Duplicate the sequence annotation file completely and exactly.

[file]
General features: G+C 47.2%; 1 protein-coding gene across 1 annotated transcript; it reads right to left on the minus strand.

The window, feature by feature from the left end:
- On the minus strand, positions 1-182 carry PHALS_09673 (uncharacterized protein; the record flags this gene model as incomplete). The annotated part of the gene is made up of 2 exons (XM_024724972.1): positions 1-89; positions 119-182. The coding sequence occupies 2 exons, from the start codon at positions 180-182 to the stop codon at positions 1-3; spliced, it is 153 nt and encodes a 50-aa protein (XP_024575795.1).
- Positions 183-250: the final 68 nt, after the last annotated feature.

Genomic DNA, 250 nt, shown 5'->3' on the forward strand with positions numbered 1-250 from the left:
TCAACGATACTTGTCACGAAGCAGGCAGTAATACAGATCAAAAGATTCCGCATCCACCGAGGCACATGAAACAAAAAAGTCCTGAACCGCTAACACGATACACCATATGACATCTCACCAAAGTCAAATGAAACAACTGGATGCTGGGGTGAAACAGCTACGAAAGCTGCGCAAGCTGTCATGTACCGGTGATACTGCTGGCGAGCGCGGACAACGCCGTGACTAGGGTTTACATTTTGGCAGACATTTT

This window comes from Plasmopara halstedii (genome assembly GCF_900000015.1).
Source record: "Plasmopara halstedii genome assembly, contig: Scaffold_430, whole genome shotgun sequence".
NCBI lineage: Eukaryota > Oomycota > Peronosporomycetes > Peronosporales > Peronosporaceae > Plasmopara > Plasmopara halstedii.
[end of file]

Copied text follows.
General features: G+C 47.2%; 1 protein-coding gene across 1 annotated transcript; it reads right to left on the minus strand.

The window, feature by feature from the left end:
- On the minus strand, positions 1-182 carry PHALS_09673 (uncharacterized protein; the record flags this gene model as incomplete). The annotated part of the gene is made up of 2 exons (XM_024724972.1): positions 1-89; positions 119-182. The coding sequence occupies 2 exons, from the start codon at positions 180-182 to the stop codon at positions 1-3; spliced, it is 153 nt and encodes a 50-aa protein (XP_024575795.1).
- Positions 183-250: the final 68 nt, after the last annotated feature.

Genomic DNA, 250 nt, shown 5'->3' on the forward strand with positions numbered 1-250 from the left:
TCAACGATACTTGTCACGAAGCAGGCAGTAATACAGATCAAAAGATTCCGCATCCACCGAGGCACATGAAACAAAAAAGTCCTGAACCGCTAACACGATACACCATATGACATCTCACCAAAGTCAAATGAAACAACTGGATGCTGGGGTGAAACAGCTACGAAAGCTGCGCAAGCTGTCATGTACCGGTGATACTGCTGGCGAGCGCGGACAACGCCGTGACTAGGGTTTACATTTTGGCAGACATTTT

This window comes from Plasmopara halstedii (genome assembly GCF_900000015.1).
Source record: "Plasmopara halstedii genome assembly, contig: Scaffold_430, whole genome shotgun sequence".
NCBI lineage: Eukaryota > Oomycota > Peronosporomycetes > Peronosporales > Peronosporaceae > Plasmopara > Plasmopara halstedii.